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MDS: Placebo Effect Significant in Parkinson's Patients

High expectation of receiving active drug prompts maximal dopamine release in the striatum

FRIDAY, June 12 (HealthDay News) -- In Parkinson's disease patients, placebos can mimic the effect of active medication if there is a strong expectation of therapeutic benefit, according to research presented this week at the Movement Disorder Society's 13th International Congress of Parkinson's Disease and Movement Disorders, held from June 7 to 11 in Paris.

Before administering placebos, Sarah C. Lidstone, of the Pacific Parkinson's Research Centre in Vancouver, Canada, and colleagues told patients they had a certain probability of receiving active medication. After placebo administration, they used raclopride positron emission tomography to measure dopamine release in the striatum.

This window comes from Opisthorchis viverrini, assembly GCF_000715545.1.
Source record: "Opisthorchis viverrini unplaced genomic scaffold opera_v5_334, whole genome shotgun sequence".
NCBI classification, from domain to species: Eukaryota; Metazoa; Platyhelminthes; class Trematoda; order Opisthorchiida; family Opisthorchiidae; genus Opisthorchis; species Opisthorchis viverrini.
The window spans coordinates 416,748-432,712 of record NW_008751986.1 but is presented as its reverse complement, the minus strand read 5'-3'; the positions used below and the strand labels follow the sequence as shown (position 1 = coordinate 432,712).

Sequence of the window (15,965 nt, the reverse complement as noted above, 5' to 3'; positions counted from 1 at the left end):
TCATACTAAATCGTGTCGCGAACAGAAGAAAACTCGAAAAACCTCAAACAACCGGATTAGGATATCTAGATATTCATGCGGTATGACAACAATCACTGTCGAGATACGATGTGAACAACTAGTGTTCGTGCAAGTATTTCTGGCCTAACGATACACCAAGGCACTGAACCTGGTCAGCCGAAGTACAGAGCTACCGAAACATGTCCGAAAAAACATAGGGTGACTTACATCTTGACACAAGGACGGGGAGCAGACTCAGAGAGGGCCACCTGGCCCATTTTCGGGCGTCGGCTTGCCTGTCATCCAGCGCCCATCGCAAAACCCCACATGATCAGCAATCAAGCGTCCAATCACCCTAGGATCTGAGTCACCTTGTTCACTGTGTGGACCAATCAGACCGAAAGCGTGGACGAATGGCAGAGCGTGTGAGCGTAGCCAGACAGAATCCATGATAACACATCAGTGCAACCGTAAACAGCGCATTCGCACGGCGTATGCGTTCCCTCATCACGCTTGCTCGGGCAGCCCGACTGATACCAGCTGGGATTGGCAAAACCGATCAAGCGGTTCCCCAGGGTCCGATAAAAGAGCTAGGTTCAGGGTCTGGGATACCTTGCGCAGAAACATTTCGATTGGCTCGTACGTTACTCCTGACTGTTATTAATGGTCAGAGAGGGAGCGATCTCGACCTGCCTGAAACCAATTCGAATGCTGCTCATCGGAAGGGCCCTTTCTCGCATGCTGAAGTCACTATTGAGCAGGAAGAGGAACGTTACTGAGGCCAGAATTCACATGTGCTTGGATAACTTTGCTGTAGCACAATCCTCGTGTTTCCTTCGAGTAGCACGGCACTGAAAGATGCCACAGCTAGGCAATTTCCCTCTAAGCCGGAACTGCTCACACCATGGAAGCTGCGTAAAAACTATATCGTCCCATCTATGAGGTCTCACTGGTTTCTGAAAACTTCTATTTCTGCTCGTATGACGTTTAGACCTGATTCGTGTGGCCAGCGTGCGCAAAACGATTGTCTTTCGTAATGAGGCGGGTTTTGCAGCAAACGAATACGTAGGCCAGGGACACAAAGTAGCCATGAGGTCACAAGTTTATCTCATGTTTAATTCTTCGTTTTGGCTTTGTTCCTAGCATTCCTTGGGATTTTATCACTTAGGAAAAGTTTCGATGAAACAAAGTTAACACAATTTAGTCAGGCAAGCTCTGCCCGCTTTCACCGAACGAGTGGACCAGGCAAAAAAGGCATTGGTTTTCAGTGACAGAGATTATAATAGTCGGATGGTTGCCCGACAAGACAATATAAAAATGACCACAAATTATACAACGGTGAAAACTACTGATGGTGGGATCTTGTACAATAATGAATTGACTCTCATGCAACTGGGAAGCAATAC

The researchers found that patients who believed they had a 75 percent probability of receiving active medication experienced maximal dopamine release, an effect not seen in patients who believed they had a lower probability. Although previous medication experience was the strongest predictor of dopamine release in the dorsal striatum, the researchers found that an expectation of therapeutic benefit also was required to drive dopamine release in the ventral striatum in response to placebo.

"Our findings demonstrate the importance of uncertainty and/or salience over and above a patient's prior treatment response in regulating the placebo effect, and have important implications for the interpretation and design of clinical trials," the authors conclude.

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